As we saw last time, Matthew himself shows Jesus interacting with Gentiles and even going so far as to tell his fellow Jews that “many will come from east and west and sit at table with Abraham, Isaac, and Jacob in the kingdom of heaven, while the sons of the kingdom will be thrown into the outer darkness; there men will weep and gnash their teeth” (Matthew 8:11-12). This does not fit well with my reader’s claim of an ethnocentric Jesus.
So I contend that Matthew’s ultimate point is that while Jesus initially goes only to the lost sheep of the house of Israel, his mission is (as Paul says in Romans) “first to the Jew, then to the Gentile” (Romans 1:16) and that the real learners in this episode are therefore not Jesus, or the Woman, but his disciples. He is catechizing his followers out of their deeply ingrained ethnocentrism and so, especially, is Matthew who is, decades later, still teaching a Church full of ethnic issues.The evidence for this is everywhere in the New Testament and constitutes the central problem facing the first century Church: namely, the relationship of that Church to the Jewish matrix out of which it grew.
The problem is perfectly understandable and human. The Judean Church–most especially in Jerusalem–was the Mother Church. Christianity began there. And you can watch some of the pains of youth in the book of Acts.It was the Judean Church, centered in Jerusalem, that struggled to free itself from literalist notions about the kingdom of heaven. At the Ascension, they ask Jesus, “Lord, will you at this time restore the kingdom to Israel?” (Ac 1:6), still expecting a political Davidic kingdom.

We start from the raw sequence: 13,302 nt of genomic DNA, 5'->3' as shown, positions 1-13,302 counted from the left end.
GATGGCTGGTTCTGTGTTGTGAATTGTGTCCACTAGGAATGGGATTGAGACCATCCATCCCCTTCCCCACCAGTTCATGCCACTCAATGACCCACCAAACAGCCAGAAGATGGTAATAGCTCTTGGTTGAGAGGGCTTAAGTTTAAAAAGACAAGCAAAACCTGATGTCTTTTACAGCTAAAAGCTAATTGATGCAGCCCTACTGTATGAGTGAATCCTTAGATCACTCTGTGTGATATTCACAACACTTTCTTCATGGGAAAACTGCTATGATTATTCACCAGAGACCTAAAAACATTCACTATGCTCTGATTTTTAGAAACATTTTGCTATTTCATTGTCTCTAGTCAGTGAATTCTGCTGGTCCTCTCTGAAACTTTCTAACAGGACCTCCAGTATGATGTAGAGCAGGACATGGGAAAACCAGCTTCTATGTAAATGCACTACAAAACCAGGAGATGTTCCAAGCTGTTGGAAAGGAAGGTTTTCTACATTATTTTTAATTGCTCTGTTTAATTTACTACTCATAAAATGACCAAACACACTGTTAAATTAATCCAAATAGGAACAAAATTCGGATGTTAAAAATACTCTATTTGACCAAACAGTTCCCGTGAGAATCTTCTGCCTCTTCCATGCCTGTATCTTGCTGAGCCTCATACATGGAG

As the Church spreads to Gentile areas, it is the Jerusalem community that promoted the idea that Gentiles could only become Christian by becoming Jews first. Once that mistaken idea is quelled (Acts 15), the Judean community remains a stronghold of resistance to the idea that Gentiles do not need to be circumcised or keep kosher–and of hostility to the ministry of St. Paul, apostle to the Gentiles.
Again and again, throughout his ministry, Paul has to fight back, in Galatians, Romans, and Colossians among other letters, against the idea that Jews are somehow the spiritual superiors of Gentiles. So it is true that Jewish ethnocentrism is a problem. Indeed, it is such a problem that Paul even has to remind the first pope–Peter, who himself was the one who first declared that Gentiles were not saved by keeping the Mosaic law (Acts 15)–not to draw back from associating with Gentiles! (Gal 2:11-21).
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